EV Maker Think Files for Bankruptcy

The maker of one of the electric vehicles anticipated for launch in North America later this year filed for bankruptcy protection yesterday in its home market of Norway.

This is the fourth time in its 20-year history Think Global AS has run out of sufficient operating capital.

“We needed some additional funding and although we had interested investors they were not able to come to the table quickly enough,” Think spokesman James Andrew told Automotive News Europe.

The bad financial news follows the announcement early May by Ener1, the supplier of Think’s prismatic battery cells, that it was severing relations with Think.

Yesterday Edmunds reported Manhattan-based Ener1 declared in a government filing that Think owes it $35.4 million, and suggested Think would be liquidating its assets.

Ener1 also told the U.S. Securities and Exchange Commission that it was not holding out hope for recovering the full debt, and “this amount is subject to change to the extent that we receive any recovery as a result of the liquidation of Think Global,” Ener1 said, “we presently believe that any such recovery, to the extent it occurs at all, is not likely to be significant.”

Think’s spokesman declined to tell Automotive News Europe how much cash the company needed to stay afloat.

One car

Think’s single electric vehicle, the City minicar, sold just 1,043 units in 2010 in Europe, and production has been stopped since March this year.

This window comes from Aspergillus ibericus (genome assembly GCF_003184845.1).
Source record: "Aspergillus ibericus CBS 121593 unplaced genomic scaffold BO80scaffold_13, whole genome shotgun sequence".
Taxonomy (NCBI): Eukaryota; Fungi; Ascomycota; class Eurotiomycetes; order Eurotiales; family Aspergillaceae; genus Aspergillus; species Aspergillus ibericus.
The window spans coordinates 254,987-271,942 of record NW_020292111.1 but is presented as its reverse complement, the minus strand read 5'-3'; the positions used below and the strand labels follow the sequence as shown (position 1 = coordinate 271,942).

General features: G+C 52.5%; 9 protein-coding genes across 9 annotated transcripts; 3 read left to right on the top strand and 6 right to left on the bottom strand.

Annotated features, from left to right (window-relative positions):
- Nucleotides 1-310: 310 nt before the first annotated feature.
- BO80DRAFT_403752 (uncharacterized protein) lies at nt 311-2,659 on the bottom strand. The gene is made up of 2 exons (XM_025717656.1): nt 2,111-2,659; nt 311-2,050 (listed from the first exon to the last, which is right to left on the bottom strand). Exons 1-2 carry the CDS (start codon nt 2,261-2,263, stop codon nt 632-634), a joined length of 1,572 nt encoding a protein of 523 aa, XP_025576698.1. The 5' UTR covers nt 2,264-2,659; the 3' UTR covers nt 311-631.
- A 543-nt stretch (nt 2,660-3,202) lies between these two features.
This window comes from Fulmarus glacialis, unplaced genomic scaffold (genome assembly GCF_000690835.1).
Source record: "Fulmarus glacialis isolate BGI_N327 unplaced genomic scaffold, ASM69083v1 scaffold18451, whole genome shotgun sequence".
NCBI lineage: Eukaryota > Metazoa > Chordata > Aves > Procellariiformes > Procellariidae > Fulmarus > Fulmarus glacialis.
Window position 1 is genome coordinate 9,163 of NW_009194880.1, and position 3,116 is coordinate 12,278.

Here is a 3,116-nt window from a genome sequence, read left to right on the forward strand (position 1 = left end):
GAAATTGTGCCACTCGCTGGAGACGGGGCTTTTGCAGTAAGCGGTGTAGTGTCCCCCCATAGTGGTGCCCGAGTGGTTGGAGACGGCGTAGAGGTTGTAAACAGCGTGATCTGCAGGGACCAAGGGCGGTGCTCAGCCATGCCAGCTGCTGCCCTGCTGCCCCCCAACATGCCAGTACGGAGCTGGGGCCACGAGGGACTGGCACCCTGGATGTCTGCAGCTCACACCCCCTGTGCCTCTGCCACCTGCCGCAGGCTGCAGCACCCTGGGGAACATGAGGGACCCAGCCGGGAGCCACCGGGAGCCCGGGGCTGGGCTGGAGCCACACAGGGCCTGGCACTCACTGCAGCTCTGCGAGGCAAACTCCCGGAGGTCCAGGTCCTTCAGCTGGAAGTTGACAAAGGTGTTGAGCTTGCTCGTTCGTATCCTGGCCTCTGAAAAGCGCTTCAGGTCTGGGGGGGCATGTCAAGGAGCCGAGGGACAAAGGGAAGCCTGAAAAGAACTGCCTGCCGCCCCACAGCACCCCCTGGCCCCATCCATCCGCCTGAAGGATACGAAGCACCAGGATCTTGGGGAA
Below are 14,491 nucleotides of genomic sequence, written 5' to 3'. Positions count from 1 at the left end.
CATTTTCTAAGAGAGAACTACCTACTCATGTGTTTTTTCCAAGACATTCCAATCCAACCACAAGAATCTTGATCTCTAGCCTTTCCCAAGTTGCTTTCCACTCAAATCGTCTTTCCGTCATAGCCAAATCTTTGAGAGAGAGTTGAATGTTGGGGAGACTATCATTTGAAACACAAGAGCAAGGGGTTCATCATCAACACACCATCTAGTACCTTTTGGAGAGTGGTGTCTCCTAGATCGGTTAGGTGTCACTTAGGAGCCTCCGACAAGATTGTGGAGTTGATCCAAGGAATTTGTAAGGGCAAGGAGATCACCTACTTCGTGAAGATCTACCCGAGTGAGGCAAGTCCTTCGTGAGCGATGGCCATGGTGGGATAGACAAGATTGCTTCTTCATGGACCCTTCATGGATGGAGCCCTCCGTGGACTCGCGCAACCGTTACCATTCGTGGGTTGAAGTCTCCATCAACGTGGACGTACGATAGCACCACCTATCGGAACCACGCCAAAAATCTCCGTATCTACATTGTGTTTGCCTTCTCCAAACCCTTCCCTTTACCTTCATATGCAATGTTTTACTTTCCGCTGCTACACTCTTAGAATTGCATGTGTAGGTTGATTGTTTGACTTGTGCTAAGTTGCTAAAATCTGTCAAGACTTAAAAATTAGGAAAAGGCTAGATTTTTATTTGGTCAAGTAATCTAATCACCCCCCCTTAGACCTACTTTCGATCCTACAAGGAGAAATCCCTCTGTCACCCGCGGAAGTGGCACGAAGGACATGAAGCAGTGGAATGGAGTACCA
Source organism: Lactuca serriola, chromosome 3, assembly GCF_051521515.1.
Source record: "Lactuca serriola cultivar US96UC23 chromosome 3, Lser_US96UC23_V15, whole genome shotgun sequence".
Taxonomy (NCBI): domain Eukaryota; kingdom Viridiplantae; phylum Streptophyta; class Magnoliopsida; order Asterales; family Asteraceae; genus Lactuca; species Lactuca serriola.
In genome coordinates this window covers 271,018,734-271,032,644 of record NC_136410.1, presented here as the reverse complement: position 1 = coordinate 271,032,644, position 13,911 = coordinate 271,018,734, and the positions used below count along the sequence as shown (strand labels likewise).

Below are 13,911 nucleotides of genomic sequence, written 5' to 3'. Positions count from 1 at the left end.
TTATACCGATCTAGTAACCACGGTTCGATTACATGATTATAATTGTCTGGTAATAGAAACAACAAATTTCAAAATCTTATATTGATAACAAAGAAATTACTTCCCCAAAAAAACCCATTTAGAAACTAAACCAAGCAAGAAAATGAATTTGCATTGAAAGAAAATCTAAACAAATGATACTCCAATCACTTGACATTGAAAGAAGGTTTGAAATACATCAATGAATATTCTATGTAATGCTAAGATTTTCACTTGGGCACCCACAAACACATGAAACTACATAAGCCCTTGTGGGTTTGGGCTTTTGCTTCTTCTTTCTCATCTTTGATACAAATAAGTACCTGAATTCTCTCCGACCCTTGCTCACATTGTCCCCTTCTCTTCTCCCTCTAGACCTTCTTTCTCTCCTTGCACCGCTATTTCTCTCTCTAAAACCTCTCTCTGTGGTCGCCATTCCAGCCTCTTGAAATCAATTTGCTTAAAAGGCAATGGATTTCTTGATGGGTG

At the time the reason given for stopping assembly at its factory run by a contract manufacturer and Think investor Valmet Automotive in Uusikaupunki, Finland, was to re-balance its inventory.

Former U.S. plans

Think’s minimalist, plastic-skinned EV was due in North America sometime later this year.

I had opportunity to drive one around a few blocks in Washington, D.C. a couple months ago, and it was a neat little city car, with decent acceleration, and interior space utilization, if not pricey.

The company had edged up its expected MSRP to $36,495, which was $4,000 over the larger, better appointed Nissan LEAF. Like the LEAF, it would have been eligible for subsidies, which would have reduced consumers’ total net outlay.

Sinking ship

The first contract agreement in October 2007 between Ener1 and Think called for its EnerDel battery subsidiary to deliver production prototypes in March 2008 and pre-production parts in July 2008.

The goal then was that Think would sell enough cars for two years ending 2010, allowing Ener1 to sell $70 million worth of its batteries.

Ener1 reportedly invested $90 million based on this promise and hope for sales of as much as $200 million in the longer term.

The trail of unfulfilled plans ended yesterday as a court-appointed trustee from Oslo-based commercial law firm Thommessen took control of Think.

The trustee will manage Think’s assets including those of Think North America, a wholly owned subsidiary with an EV production plant in Elkhart, Ind.